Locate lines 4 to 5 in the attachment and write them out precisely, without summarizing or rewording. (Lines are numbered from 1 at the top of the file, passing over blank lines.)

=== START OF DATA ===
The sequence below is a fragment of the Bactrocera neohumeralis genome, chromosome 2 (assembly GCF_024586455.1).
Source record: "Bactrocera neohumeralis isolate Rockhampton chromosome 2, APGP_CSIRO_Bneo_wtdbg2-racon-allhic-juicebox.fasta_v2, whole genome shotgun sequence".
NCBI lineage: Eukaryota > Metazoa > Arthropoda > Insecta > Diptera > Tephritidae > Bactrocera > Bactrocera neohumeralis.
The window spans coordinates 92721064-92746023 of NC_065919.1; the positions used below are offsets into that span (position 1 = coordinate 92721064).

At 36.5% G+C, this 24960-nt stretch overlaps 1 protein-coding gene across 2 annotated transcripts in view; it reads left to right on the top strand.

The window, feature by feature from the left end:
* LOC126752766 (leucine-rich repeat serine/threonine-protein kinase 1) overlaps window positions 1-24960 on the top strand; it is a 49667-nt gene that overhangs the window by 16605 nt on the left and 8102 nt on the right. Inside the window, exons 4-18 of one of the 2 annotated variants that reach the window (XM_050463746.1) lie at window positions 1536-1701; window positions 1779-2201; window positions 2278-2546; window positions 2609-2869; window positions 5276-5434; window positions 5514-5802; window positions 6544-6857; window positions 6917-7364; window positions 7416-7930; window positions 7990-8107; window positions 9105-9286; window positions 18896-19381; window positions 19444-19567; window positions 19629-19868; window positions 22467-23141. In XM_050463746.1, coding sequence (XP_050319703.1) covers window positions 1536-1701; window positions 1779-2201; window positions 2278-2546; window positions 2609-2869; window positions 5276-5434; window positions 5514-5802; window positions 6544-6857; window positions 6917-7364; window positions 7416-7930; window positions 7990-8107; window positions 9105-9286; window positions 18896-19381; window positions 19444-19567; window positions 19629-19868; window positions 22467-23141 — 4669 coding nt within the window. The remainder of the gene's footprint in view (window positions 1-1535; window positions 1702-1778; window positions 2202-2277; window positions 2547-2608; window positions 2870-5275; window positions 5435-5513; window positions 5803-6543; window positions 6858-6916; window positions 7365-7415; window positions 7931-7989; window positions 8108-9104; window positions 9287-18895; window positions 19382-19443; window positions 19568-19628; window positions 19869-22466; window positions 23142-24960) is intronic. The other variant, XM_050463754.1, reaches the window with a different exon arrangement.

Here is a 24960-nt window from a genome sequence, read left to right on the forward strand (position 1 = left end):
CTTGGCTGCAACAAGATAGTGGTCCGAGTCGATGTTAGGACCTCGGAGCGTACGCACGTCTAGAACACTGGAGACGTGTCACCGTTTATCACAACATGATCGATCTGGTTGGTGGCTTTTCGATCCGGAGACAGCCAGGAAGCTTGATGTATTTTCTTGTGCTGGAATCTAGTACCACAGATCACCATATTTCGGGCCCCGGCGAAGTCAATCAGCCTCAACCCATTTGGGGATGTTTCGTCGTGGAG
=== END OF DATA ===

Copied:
The window spans coordinates 92721064-92746023 of NC_065919.1; the positions used below are offsets into that span (position 1 = coordinate 92721064).

At 36.5% G+C, this 24960-nt stretch overlaps 1 protein-coding gene across 2 annotated transcripts in view; it reads left to right on the top strand.